Jenna described her childhood as ‘sad and violent’. She started out in a large blended family living in Queensland in the mid-1990s, and after her parents separated when she was a toddler, she went to live with her mother.
When Jenna was eight, she was sexually abused by her mother’s boyfriend. He was a violent man and within a year, Jenna and her mother went to live in a women’s refuge.
They stayed there a year, but Jenna wasn’t happy because its location made attending school difficult. She was glad when her father found her and took her to live with him, but after two years or so, he ‘didn’t want to care’ for her anymore.
At 11, Jenna was made a ward of the state and placed into foster care. She didn’t see her father again. In the first foster home, Jenna lived with the adult couple and five other children. She began acting out and was regularly punished by her foster mother. Here, she was also sexually abused by an older boy. She said the abuse happened on several occasions while her foster mother wasn’t home.
Jenna couldn’t tell anyone about what was happening because she didn’t understand that it was wrong, but she began to feel bad about herself. The feelings of being overwhelmed by her father’s abandonment of her as well as the sexual abuse led to her beginning to self-harm.
Jenna ‘copped a lot of bullying’ at school because she reached puberty at an early age. She ‘put on a happy face’ during lessons but was bottling up how she really felt.
‘I made it look like there was nothing going on.’
Jenna was removed from the family by her case worker and over a three year period, placed in more than 10 other foster homes. She often experienced physical abuse in these environments, and she was sexually abused when she was with the Odell family.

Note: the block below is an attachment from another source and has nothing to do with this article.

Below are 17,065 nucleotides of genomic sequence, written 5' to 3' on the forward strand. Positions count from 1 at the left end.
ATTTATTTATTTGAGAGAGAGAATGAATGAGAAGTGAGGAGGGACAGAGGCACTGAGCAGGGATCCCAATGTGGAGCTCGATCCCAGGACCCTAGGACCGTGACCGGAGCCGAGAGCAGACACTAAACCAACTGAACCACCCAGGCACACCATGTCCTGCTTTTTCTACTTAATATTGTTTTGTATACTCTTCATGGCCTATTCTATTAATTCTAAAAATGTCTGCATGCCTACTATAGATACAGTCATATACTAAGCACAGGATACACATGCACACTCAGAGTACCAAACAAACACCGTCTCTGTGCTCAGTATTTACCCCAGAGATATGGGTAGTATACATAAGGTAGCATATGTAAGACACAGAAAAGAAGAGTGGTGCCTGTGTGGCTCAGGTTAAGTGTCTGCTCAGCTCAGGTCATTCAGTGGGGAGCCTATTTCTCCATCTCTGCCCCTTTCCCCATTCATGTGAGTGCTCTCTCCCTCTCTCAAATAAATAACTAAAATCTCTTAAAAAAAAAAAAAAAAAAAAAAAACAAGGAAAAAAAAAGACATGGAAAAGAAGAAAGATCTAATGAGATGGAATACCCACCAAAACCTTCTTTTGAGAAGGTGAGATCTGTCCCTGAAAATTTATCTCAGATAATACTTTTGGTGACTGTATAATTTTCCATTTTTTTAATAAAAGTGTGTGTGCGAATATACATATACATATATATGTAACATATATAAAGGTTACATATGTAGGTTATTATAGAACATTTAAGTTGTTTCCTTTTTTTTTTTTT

Jimmy Odell was her foster father, and he would show Jenna pornographic material and sexually abuse her. Over about two years the abuse occurred at least twice a week.
Jenna disclosed the abuse to her foster mother, Georgia Odell, but she wasn’t believed and was punished for ‘lying’. She then told her case worker but nothing was done. She’d gone for coffee with the case worker, who ‘took notes’ but ‘weeks went by’ and she never heard anything more.
When she went back to live with her mother, Jenna was told that she ‘seemed different’. After this she ‘hit the drugs hard’ and became dependent on alcohol. She had anger issues and would get depressed. Then and now, she often feels that people have ‘bad intentions’. Although studying was difficult with all the disruptions in her life, she managed to finish her final years of schooling and exams.
In the early 2010s, Jenna reported Jimmy Odell to the police. A senior constable took the report but Jenna found it ‘very hard’ talking to a man about the abuse. She decided not to pursue criminal charges against Odell because she ‘didn’t want to face’ him in court. She understands that other victims have reported Odell but is unsure if he was ever charged.
After disclosing details of the abuse, Jenna sought counselling. She has been seeing a counsellor for some years and trusts her completely. She says she still experiences a lot of anger and sadness but has stopped self-harming. She feels that she is too ‘unstable’ to seek work but looks forward to getting to that stage in her life.
‘I’m still trying to recover from what’s happened.’